Size 6. Plus size. Not the same thing, right?
Today I read an interview with Whitney Thompson, a past winner of America’s Next Top Model. Whitney is a plus-size model, and while I don’t know her dress size (the internet reports it as anywhere from 8 to 14), I do know that this shit is ridiculous.
I’ve been aware for a long time that there are serious, layered problems with the fashion industry’s portrayal of women. Hello. And, to play way nicer than is called for, I’ll leave out the horrifying gender politics and stick to the question of weight. We have models resorting to IV drips for food-free nutrition. We have truly grotesque levels of airbrushing – both to makes models appear unnaturally thin and to flesh them back out when their ribs look unappealing. And now, I’ve had an epiphany about a whole new level of wrongness.
I wear a size 6. (I refuse to say, “I am a size 6;” it seems like enough other people are already reducing women to numbers.) But yes, I wear a size 6, and I’m furious.
This isn’t because I suddenly feel insulted, where before I thought I was “safe” and could play by fashion’s rules if I wanted to. No. I’ve known this whole situation was messed up for years. Obviously it’s a problem that the fashion industry’s perception of “plus size” completely ignores whether a woman is actually healthy. (“Screw your perfectly in-the-green BMI; you’re still hideous!”) Obviously it’s fucked up that it’s hard for most women in this country to find flattering clothes in their size. (I’ll repeat once again the statistic that 14 is the average size for women in America.) But honestly, I wasn’t more vocal about this before because I never felt a direct link to the problem. I knew the portrayal of women in advertising had messed with my understanding of beauty when I was younger, but I felt pretty confident I’d moved past that. I was deeply sad that one of my most objectively gorgeous friends (who wears a size 14) makes negative comments about her own body every time we talk. But, somehow, I just didn’t think this was one of MY social issues.
Yeah, dumb, I know. Of course it’s my issue too, for about a million reasons. And while it did take this latest revelation to slap me awake, it seems amazing now that I didn’t catch on sooner. There have been signs. Like me wondering recently, while purchasing the size Large underwear it takes to cover my booty, “If at size 6 I wear a Large, what does that mean for ladies in the double digits?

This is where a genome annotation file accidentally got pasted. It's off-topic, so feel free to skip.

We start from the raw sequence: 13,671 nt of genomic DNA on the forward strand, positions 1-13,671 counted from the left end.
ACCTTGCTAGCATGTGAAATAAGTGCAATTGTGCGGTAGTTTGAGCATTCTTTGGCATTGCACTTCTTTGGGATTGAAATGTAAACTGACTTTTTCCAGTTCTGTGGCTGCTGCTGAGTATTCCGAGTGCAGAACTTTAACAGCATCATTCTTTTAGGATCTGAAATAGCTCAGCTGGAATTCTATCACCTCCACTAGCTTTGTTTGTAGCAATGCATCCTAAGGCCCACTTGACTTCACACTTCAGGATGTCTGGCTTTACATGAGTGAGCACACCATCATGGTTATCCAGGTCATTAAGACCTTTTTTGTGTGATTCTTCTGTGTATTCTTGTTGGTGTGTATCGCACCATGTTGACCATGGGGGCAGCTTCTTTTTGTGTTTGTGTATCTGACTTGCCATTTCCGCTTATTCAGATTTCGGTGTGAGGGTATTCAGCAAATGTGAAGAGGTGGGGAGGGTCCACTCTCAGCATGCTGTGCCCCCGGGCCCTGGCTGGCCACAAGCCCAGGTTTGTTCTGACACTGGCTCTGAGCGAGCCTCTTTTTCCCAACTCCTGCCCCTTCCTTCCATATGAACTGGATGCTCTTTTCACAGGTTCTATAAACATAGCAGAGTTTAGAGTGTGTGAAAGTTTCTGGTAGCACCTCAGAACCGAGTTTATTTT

So, here. Here are some photos. I hope they make you as mad as they make me, especially if you’ve previously been as blasé as I have about the problem. And please understand that I use these examples because, while they make me want to ask the rhetorical question, “What could POSSIBLY be improved about these women?” I now realize the fashion industry would find plenty of “trouble areas” to circle, even here. (These women all self-reported wearing a size 6 on the awesome body-empowerment website My Body Gallery: What Real Women Look Like. Again, I don’t think size 6 is some magical standard of attractiveness; I just think these women fall so squarely within Western norms of beauty that it makes the point that NO ONE, no matter how close-minded, would judge them as overweight. And yet. They are considered plus size, and would have trouble finding work in the fashion industry because they are too large.)
So. Where does that leave me/us? I don’t have any answers. Right now I’m just angry. (Finally!) But I do recommend posting a photo of yourself to My Body Gallery and browsing through the images of other women who are reclaiming their awesome. Besides that? I guess my best advice would be to have a private dance party to this uplifting song, right now. Maybe while we dance, we can work in some moves where we flash our middle fingers to fashion’s failures and then give ourselves giant hugs.
Read more of my (productive) rants on body image here: